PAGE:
Indepth Arts News: |
"Photographs: A Decade of Collecting"
2001-06-05 until 2001-09-02
Metropolitan Museum of Art
New York, NY,
Masterpieces of early French photography and American photographs since
1960 – two high points in the history of the 160-year-old medium – will be
on display at The Metropolitan Museum of Art in an exhibition saluting the
first decade of collecting by the Museum's Department of Photographs.
Photographs: A Decade of Collecting will open on June 5, 2001.
Collecting great works of art is the Metropolitan Museum's most important
mission, noted Director Philippe de Montebello. The enrichment of our
photography holdings during the short period of a decade, through gifts and
through purchases made possible by the generosity of many supporters, is a
point of pride for the Metropolitan, and, we hope, a source of visual and
intellectual delight for the public.
Early French photographs included in the exhibition will be Gustave Le
Gray’s light-dappled Oak and Rocks, Forest of Fontainebleau (1849-56)
and serene twilight seascape Mediterranean with Mount Agde (1856-59);
Nadar's portraits of the fiery left-wing politician, Eugène Pelletan
(1855-59), and the affable composer, Gioacchino Rossini (1856);
landscapes by Edouard Baldus, including the softly atmospheric Entrance to
the Port of Boulogne (1855); views of medieval architecture in Normandy
by Edmond Bacot including Saint Maclou, Rouen (1852-54); and nude
studies by Julien Vallou de Villeneuve from around 1853, which served as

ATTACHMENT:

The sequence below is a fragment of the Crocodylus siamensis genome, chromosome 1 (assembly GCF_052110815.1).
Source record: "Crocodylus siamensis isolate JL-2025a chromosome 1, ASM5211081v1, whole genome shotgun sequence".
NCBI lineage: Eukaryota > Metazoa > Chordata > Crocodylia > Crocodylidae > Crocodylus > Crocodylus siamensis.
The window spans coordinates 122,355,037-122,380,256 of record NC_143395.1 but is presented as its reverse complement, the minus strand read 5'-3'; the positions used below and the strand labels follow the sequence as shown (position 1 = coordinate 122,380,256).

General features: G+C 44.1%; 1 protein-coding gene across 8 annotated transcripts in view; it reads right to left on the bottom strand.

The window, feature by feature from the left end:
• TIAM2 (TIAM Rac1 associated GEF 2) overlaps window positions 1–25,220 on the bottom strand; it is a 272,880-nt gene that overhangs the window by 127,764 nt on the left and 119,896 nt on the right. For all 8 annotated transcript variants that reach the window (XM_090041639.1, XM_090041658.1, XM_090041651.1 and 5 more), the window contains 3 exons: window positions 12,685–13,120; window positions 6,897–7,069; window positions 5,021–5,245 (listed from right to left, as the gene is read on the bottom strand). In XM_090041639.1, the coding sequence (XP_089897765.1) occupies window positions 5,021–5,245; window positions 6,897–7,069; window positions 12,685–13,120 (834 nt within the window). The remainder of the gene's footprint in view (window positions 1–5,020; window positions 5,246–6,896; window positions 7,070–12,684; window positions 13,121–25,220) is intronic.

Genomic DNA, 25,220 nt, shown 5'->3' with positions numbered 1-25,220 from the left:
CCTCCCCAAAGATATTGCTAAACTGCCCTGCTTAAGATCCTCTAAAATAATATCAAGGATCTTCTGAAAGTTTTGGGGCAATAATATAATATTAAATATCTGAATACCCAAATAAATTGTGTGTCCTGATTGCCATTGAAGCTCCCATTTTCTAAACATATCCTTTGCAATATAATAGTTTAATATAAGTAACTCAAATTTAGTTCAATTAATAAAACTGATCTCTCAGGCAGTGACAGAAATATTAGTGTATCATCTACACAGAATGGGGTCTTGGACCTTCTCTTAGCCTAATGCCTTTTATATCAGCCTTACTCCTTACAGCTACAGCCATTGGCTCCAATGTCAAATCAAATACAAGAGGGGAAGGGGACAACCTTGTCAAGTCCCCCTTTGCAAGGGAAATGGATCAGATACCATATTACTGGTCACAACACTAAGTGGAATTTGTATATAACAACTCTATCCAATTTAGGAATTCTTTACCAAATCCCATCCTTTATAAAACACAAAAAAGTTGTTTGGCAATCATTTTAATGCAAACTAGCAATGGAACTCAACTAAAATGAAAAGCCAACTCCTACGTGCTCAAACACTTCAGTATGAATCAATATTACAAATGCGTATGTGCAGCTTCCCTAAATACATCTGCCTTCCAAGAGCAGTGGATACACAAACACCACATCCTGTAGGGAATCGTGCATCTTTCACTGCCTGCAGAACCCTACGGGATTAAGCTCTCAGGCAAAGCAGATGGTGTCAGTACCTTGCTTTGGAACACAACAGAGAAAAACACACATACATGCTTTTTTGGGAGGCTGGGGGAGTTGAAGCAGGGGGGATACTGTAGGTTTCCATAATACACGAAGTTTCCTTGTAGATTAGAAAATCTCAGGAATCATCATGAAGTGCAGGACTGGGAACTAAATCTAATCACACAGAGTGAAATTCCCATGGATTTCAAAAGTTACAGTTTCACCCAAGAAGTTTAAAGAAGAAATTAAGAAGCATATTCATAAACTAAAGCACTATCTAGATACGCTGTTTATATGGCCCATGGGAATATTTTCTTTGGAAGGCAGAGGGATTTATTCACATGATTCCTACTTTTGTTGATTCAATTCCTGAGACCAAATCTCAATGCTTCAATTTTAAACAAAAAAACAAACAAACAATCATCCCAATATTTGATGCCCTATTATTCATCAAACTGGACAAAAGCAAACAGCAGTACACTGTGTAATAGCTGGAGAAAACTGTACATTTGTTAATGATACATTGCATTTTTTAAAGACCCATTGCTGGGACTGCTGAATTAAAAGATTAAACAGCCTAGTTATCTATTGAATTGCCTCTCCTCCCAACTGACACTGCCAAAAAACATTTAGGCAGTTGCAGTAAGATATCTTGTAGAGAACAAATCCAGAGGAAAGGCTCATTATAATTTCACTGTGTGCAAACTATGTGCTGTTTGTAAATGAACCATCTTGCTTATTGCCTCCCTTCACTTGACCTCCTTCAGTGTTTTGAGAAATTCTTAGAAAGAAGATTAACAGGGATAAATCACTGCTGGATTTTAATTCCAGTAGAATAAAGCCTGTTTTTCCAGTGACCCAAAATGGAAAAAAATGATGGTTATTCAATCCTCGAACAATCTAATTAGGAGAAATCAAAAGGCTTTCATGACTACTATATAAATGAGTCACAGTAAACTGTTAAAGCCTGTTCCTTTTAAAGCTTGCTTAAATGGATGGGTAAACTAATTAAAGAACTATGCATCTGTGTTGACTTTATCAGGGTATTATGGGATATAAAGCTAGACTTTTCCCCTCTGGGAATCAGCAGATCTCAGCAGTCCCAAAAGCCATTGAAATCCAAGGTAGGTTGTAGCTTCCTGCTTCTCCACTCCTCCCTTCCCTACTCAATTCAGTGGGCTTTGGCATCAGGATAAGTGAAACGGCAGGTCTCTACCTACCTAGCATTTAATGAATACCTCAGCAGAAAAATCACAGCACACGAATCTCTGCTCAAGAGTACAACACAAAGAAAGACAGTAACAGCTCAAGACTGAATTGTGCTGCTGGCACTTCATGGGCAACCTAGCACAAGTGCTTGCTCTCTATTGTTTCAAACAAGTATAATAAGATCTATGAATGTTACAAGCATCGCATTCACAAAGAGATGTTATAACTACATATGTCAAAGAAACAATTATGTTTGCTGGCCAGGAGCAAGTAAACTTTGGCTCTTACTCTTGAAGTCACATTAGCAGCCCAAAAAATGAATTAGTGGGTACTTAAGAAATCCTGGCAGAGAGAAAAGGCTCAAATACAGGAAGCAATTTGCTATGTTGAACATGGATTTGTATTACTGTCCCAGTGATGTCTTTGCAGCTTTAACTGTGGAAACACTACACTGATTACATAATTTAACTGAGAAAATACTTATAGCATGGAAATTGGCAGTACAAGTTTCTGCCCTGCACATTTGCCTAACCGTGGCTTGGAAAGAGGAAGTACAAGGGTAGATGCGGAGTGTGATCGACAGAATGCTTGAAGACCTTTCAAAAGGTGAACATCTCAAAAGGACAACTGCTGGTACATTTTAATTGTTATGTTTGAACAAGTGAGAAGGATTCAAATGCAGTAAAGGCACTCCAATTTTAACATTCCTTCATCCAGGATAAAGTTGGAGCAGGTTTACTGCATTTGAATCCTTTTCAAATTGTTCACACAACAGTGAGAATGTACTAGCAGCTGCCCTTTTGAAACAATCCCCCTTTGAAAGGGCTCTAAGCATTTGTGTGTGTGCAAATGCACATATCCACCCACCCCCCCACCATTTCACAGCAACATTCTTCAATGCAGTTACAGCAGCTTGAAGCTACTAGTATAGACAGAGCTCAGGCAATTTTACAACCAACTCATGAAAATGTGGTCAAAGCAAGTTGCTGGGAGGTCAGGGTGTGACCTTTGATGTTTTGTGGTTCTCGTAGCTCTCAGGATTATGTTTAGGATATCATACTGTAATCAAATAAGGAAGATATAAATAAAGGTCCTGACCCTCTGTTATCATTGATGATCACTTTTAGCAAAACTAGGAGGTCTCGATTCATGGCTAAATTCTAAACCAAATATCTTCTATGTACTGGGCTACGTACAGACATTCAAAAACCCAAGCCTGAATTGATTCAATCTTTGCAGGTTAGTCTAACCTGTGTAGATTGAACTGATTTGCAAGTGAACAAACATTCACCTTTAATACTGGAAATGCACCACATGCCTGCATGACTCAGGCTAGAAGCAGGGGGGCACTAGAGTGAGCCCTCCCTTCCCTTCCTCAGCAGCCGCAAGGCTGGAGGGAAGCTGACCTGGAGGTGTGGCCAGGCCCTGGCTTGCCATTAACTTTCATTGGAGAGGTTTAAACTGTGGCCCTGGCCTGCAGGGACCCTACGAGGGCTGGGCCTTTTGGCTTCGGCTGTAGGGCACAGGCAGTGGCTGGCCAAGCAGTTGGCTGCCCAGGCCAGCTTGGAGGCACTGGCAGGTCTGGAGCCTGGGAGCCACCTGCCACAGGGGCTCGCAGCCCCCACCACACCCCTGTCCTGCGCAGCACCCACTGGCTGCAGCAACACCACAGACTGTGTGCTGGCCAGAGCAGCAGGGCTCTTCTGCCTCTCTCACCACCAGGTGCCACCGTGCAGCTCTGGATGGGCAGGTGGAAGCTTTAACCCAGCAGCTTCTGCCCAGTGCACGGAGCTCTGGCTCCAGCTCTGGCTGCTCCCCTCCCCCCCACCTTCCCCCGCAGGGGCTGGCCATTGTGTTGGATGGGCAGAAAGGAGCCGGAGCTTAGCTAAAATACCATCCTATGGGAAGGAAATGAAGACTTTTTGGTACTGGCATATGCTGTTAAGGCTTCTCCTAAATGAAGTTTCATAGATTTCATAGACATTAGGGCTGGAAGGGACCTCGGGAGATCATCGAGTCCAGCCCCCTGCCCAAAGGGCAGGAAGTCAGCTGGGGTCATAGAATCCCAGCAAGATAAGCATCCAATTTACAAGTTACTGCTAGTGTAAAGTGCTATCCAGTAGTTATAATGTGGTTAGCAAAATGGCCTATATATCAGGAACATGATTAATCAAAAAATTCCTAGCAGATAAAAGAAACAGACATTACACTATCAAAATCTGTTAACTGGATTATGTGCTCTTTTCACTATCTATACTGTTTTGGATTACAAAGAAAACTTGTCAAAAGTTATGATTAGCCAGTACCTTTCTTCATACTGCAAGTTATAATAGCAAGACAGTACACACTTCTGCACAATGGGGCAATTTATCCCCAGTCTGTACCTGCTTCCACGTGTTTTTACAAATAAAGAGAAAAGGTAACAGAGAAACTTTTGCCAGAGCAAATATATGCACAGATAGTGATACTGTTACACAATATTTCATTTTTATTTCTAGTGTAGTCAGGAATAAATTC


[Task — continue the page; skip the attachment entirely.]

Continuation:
models for painter Gustave Courbet. Exceptional works by lesser-known
artists, including a cluttered farmyard scene in strong chiaroscuro by the
virtually unknown V. Dijon, will also be on view.
Modern American works included in the exhibition are black-and-white
photographs of the 1960s by Robert Frank, Diane Arbus, Lee Friedlander,
and Garry Winogrand; a large Polaroid self-portrait by Andy Warhol
(1979); photographs linked to earthworks and conceptual art by Vito
Acconci, Dennis Oppenheim, Chris Burden, and others; photographs from the
1980s by Cindy Sherman, Richard Prince, and Sherrie Levine that offer a
critique of modern media culture; and works by emerging artists of the
The Metropolitan Museum began acquiring photographs within its
Department of Prints (later known as the Department of Prints and
Photographs) in 1929. The Department of Photographs was established as an
independent curatorial department within the Museum in January, 1992,
under the leadership of Maria Morris Hambourg, Curator in Charge, and
curator of the American section of Photographs: A Decade of
Malcolm Daniel, Associate Curator and Administrator in the Department of
Photographs, and curator of the French portion of the exhibition, said, These
two aspects of the department's recent collecting are like bookends
supporting a collection that already had great strength in the Photo-Secession
(1902-1917) and in avant-garde photography between the two world wars.
At one end is French photography of the 1850s and early 1860s – one of the
most glorious moments in the medium's entire history – and, at the other
end, a period of enormous creativity and a healthy integration of photography
in the broader art world since 1960.